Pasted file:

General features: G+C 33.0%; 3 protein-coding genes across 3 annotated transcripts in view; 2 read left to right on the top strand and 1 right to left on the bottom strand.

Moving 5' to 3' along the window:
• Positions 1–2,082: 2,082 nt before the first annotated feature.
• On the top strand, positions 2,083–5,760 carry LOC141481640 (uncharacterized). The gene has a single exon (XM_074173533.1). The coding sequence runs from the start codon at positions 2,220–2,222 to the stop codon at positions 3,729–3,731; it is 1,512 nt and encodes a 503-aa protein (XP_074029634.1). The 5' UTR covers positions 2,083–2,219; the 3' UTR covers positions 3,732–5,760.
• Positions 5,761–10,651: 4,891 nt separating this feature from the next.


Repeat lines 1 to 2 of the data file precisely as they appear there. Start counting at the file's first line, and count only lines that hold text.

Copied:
General features: G+C 33.0%; 3 protein-coding genes across 3 annotated transcripts in view; 2 read left to right on the top strand and 1 right to left on the bottom strand.

Moving 5' to 3' along the window: